After I posted a link to the list of people who inspire me this morning, I got a few replies on Twitter asking me why I crossed out Tyler Brûlé. So I guess it’s time to write the rant I have been meaning to write for quite some time now.
Tyler Brûlé is a media entrepreneur, born in Canada and now residing in London (with houses in Sweden, St. Moritz and the recent addition of Beirut). He founded the famous Wallpaper magazine in the Nineties and sold it to Time Warner. He has been a long-time columnist for the Financial Times weekend-edition, writing about his life on the “Fast Lane”. After a few other endeavors he created Monocle magazine and published the first issue in February 2007. It has been growing ever since and is one of the most successful print publications in a time when “print is dying” is a common mantra.
I have been a fan of Monocle ever since I stumbled upon it for the first time. I don’t think I fit the profile when Brûlé created the concept for the magazine (a readers survey about a year ago asked about the yearly income and offered “below 130.000£” as the lowest choice). He had the richer jet-setter in mind who buys a copy of the Architectural Digest with The Economist at the airport. Actually, I think he has mostly himself in mind when thinking about the target-group for Monocle. Nevertheless, a couple friends and I have been enjoying the magazine quite a lot. Below the surface of luxury and jet-set is an agenda that promotes quality by design, good service as an essential, focus on simplicity and urban living for the 21st century. Descriptions of the perfect neighborhood, appreciation for hand-crafted goods and the edits of beautiful places in cities around the world have been highly influential to me.
Besides the content, the magazine itself is a thing of beauty. High quality paper, great illustrations, an appealing layout, analogue photography. The magazine is a great example of print that still matters. Brûlé has created the perfect antidote for an industry that believes that its future lies in digital completely. This is basically how you do print right in the 21st century.
Another great aspect of Monocle is the advertising, something that the digital world should learn from (as PSFK has advised in June). The Monocle team and the attached agency Winkreative is collaborating with their advertising clients to create ads that are actually interesting and relevant to the reader.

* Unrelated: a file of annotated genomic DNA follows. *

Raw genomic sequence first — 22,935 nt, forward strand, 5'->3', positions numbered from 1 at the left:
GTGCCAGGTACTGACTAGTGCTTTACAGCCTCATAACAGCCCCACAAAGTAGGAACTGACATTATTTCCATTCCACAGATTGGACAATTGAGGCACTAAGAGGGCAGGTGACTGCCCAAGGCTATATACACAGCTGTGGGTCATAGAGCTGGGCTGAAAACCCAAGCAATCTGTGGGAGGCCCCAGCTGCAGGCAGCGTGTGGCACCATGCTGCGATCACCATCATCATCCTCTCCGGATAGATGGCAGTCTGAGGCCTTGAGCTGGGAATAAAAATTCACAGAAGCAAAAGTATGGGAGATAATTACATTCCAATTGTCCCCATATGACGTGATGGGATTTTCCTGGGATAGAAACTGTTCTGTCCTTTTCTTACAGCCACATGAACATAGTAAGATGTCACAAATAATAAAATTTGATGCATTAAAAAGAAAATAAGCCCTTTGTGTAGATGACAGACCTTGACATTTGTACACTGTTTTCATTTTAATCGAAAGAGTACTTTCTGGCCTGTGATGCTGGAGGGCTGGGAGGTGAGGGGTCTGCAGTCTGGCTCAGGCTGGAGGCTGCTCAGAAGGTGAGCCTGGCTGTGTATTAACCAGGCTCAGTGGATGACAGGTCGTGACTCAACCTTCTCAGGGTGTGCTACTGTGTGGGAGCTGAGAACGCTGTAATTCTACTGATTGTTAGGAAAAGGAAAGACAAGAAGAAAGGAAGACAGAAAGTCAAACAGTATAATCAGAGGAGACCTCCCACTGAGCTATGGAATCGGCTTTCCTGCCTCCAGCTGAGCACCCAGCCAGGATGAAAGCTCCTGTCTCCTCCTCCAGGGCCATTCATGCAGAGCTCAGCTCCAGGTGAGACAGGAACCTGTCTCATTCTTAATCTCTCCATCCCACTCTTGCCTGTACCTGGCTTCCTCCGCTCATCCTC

So yes, I’m a fan of Monocle and haven’t missed an issue for years. But recently the quality of Monocle has taken some hits, in my opinion, and that seems to be connected to Brûlés growing problem with the digital world. I kinda understand his annoyance with a publishing industry that seems clueless about the disruption brought on by the web and the future of their business models. I completely agree with him that the way in which CNN and other news outlets are using social media is mostly ridicules and should be mocked. I’m guessing that Brûlé is asked about this a lot and at some point, propably while being asked for the millionth time if publishers should be on Twitter, he cracked. Snappy comments about everything social media started to appear in his column and on the podcast. That’s fine with me. So much social stuff out there deserves it. I cringe every time I see the host on CNN turn to someone asking “So what are the comments on Twitter?” But the minute this started to appear in the print publications of Monocle, I took issue. Monocle used to focus on positive stuff and ignore the negative. That’s how the editorial staff curated the magazine and I really enjoy that approach. But since the end of last year, negative comments about social media have started to appear in the magazine and clouded the curation. And I’m sure this is coming from Brûlé. I’ve tried to just read over it. But the problem is that the comments are everything but a reflected, in-depth analyses. Brûlé in his reaction to the embarrassing behavior of the media industry throws out the baby with the bath water and despised everything user-generated and digital. He reached a new climax when he promoted the Monocle Mediterraneo (their newspaper-ish summer edition) as their anti-iPad-publication (Sure, the iPad sucks at the beach or the pool. But unlike Brûlé most of us only spend a tiny fraction of our time lounging in the sun somewhere).
The thing is, I don’t really care what Brûlé thinks of social media and digital publishing. I don’t need a Monocle Twitter account, a Monocle iPad app or even a Monocle website. I just want them to focus on doing what they do best: publishing quality print products with great content and a positive world-view. Let the media industry continue making a fool of itself on their own. Please, just don’t care and I’d be happy (But if you want to see a good use of Twitter, look at what Monocle-regular Alain de Botton is doing on Twitter). Until this happens, I will continue waiting and hoping for someone in the media industry to figure out the right combination of offline and online, print and digital, expert-created and user-generated.